Category Archives: Gold coins

Soccer Coins

Football (or soccer, as it is known in the US) is undoubtedly the most popular sport in the world, regularly played by hundreds of millions of children and adults in all corners of the globe. It should come as no surprise, then, to find out that such an important activity has found its way onto a variety of countries’ circulating coins. I don’t think that any other individual sport has been featured on as many coins as soccer has.

Great Britain 1996 2 pound coin

My favorite soccer-themed coin of all is the Great Britan 2 pound coin from 1996. This coin commemorated the 10th European Football Championship (Euro 96), which was held in England. The reverse of the coin is designed to look like a soccer ball, and the 16 small dots surrounding the year represent the 16 teams which participated. (Germany won.)

 

Spain 1980 1, 5, 25, and 50 peseta coins

In 1982 Spain hosted the World Cup, and in 1980 Spain’s coins celebrated the occasion with special soccer imagery on their reverses.

Somalia 2001 25 shillings

In 2001, Somalia’s 25 shilling coin featured a uniformed soccer player on the back.

Congo 2002 50 centimes

In 2002, the Democratic Republic of Congo’s 50 centime coin had a similar idea, with a uniformed soccer player heading a ball.

Here are other circulating soccer-themed coins that I know of.  If you are aware of any that are missing, mention them in the comments.

  • Argentina 1977-1978 50 pesos
  • Belgium 2000 50 francs
  • China 1991 1 yuan
  • Ethiopia 1974 2 birr
  • Germany 2011 10 euro
  • Jamaica 1982 1 dollar
  • Mexico 1986 200 pesos
  • Netherlands 2000 5 gulden
  • Poland 2002, 2006 2 zlote
  • South Africa 2002 50 cents
  • United Arab Emirates 1991 1 dirham


Update 7/4/2013: Added Spain 1, 50 peseta coins to picture.

New Singapore Coin Designs in 2013

Singapore is a small island city-state located in Southeast Asia, just off the southern tip of Malaysia (near Indonesia and Australia). It spent the first half of the 20th century as a British colony, but gained its independence and became the Republic of Singapore in 1965. Singapore’s current population is around 5 million people.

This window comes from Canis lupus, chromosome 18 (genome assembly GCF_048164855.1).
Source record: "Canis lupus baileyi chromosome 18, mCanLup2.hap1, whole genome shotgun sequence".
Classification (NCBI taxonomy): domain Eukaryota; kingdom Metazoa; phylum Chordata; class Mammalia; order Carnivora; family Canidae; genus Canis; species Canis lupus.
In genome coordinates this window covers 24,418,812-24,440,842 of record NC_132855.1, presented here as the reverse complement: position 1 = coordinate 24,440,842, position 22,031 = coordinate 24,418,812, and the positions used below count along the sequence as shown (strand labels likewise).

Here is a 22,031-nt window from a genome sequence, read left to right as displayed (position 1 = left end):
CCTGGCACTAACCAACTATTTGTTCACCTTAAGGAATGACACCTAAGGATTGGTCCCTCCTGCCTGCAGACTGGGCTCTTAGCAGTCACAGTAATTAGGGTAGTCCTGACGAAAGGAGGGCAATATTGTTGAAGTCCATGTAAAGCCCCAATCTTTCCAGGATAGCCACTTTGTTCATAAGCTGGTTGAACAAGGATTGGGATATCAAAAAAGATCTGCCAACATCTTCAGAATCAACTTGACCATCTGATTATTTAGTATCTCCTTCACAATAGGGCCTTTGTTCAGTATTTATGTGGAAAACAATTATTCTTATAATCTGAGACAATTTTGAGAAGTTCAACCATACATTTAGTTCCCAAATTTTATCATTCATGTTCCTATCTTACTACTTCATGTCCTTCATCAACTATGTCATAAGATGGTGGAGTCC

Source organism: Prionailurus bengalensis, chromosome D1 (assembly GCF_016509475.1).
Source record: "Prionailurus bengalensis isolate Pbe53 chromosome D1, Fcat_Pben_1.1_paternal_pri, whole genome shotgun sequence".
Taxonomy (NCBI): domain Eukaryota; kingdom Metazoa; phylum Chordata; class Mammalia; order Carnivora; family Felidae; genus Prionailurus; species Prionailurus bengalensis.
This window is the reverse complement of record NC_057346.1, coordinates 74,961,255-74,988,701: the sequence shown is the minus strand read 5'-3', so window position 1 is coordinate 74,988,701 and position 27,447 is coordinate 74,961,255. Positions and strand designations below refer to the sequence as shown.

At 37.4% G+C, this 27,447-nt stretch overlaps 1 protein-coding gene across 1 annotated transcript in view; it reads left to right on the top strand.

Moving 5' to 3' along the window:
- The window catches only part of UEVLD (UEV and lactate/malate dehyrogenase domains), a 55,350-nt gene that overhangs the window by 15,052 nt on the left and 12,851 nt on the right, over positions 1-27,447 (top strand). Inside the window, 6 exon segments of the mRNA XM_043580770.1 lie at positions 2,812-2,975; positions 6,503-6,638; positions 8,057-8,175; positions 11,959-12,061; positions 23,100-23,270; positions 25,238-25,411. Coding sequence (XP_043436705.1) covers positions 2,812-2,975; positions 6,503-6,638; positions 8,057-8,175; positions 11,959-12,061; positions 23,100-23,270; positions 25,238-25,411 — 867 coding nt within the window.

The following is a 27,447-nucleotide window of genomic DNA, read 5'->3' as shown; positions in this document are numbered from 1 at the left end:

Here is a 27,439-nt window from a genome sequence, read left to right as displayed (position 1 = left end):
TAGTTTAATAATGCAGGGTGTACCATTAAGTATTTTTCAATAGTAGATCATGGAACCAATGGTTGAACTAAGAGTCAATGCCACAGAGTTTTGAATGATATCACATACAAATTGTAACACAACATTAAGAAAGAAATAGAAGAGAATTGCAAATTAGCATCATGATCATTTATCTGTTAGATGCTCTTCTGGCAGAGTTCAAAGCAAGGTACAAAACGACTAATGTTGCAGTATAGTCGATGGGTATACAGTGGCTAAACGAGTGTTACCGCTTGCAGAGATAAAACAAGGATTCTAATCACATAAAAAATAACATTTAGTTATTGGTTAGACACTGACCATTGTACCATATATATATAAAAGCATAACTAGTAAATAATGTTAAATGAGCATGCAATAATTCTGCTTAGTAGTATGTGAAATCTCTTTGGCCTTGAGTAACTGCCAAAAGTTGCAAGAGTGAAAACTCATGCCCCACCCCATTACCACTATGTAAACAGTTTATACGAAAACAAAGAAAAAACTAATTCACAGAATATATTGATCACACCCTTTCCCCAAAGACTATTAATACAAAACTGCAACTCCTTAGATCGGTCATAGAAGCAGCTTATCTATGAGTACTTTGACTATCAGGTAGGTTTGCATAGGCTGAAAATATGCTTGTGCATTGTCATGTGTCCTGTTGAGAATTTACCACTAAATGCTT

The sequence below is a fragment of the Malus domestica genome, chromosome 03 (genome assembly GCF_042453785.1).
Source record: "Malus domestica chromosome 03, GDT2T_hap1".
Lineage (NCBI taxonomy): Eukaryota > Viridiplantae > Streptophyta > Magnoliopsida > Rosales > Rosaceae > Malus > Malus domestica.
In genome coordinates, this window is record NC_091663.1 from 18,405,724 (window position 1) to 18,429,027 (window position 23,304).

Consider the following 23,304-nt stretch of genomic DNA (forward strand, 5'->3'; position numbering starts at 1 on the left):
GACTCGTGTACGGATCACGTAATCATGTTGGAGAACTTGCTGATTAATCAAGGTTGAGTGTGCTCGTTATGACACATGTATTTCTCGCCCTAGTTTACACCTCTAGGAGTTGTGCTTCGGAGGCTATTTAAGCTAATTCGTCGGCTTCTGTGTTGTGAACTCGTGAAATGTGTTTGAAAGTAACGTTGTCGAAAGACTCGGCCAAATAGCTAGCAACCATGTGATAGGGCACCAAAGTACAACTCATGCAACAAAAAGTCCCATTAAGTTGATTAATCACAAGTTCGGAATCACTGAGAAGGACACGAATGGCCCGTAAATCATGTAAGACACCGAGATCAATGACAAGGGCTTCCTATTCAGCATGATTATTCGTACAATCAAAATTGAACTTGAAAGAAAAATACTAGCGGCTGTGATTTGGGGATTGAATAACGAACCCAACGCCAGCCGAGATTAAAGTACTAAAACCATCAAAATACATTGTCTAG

The 20, 10, 5, and 1 cent coins from
Singapore’s first series (1967-1984)

Singapore issued its first independent coins in 1967. These coins, known as the “first” or “marine series“, primarily featured images of marine life local to Singapore (including a lionfish, seahorse, and swordfish). Neighboring Australia and New Zealand had both started using coins with similar designs featuring important or well-known local fauna only a year prior (1966). And the Cayman Islands’ first coins, issued in 1972, are again quite similar.

The 20, 10, 5, and 1 cent coins from
Singapore’s second series (1985-2012)

In 1985, a new series of coins was released. This second, or “floral“, series (in use through 2012) included a redesign of the reverse to include the Singapore coat-of-arms and “Singapore” in the country’s 4 official languages – English, Malay, Mandarin (Chinese), and Tamil. The obverses contain images of local plant life, including the Vanda Miss Joaquim orchid (Singapore’s national flower), Star Jasmine, and the Yellow Allamanda.

The coins of Singapore’s third series
starting in 2013 (Images from the
Monetary Authority of Singapore)

In 2013, Singapore will release their third series of circulating coins. The new coins feature images of important or iconic Singapore landmarks, such as the Port of Singapore (one of the 5 busiest ports in the world), the Changi Airport, and the Esplanade at the Theatres on the Bay center for performing arts. Singapore stopped minting a 1-cent coin in 2002, so this new series will only contain 5 cent, 10 cent, 20 cent, 50 cent, and 1 dollar coins. The 1 dollar coin in the third series will be bi-metallic for the first time, and include laser-etching to make it more difficult to counterfeit. (It also features the image of a merlion, an important mythical figure for Singapore.)

For collectors, the new series is a welcome addition to the coins of Southeast Asia. We look forward both to adding this new set to our collections, and making sure to fill in any holes we might have from the first and second series coins.

Foreign Coin Exchange Values

India 5 rupees
Exchange value: $0.09 US

Recently we discussed ways that you can research the value of a foreign coin. We talked about the difference between book value, market value, and trade-in value for a coin. There’s another important value that you may sometimes find useful, but it only applies to recent coins – the exchange value.